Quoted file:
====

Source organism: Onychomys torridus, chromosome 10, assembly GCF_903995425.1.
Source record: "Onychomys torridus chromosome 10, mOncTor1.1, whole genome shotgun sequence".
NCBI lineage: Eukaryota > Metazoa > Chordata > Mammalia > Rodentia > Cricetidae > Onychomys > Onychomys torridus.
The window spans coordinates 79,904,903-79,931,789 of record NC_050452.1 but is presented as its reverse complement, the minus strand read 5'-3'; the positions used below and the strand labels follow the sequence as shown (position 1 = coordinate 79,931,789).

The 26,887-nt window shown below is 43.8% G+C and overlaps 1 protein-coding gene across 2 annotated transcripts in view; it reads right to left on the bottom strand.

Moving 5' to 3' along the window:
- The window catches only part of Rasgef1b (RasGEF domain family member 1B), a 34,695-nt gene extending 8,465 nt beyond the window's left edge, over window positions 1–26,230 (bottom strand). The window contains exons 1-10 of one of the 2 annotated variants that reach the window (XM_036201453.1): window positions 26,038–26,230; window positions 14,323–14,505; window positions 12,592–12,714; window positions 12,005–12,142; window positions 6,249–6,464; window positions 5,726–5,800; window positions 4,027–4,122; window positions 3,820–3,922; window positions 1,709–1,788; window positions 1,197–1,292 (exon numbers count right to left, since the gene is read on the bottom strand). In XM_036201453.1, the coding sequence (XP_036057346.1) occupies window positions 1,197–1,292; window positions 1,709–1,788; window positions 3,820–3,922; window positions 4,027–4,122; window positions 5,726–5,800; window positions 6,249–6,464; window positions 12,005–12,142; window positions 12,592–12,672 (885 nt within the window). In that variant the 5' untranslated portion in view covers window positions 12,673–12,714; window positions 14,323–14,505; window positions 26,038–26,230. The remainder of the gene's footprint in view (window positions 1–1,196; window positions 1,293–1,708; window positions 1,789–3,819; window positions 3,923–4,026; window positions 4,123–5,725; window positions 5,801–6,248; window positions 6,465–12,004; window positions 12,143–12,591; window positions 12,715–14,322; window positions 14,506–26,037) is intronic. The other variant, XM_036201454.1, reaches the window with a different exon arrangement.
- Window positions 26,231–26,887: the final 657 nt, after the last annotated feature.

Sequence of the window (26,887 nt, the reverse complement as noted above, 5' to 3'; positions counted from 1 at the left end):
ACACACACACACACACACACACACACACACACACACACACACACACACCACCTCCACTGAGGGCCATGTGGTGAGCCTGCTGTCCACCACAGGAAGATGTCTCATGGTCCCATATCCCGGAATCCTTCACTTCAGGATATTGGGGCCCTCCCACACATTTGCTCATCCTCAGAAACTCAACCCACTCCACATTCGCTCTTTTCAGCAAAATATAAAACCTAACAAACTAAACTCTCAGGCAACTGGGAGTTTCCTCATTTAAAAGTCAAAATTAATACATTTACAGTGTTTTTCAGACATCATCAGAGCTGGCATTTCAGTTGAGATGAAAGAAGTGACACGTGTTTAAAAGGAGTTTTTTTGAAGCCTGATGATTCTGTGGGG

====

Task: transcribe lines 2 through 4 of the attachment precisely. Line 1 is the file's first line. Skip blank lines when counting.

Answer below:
Source record: "Onychomys torridus chromosome 10, mOncTor1.1, whole genome shotgun sequence".
NCBI lineage: Eukaryota > Metazoa > Chordata > Mammalia > Rodentia > Cricetidae > Onychomys > Onychomys torridus.
The window spans coordinates 79,904,903-79,931,789 of record NC_050452.1 but is presented as its reverse complement, the minus strand read 5'-3'; the positions used below and the strand labels follow the sequence as shown (position 1 = coordinate 79,931,789).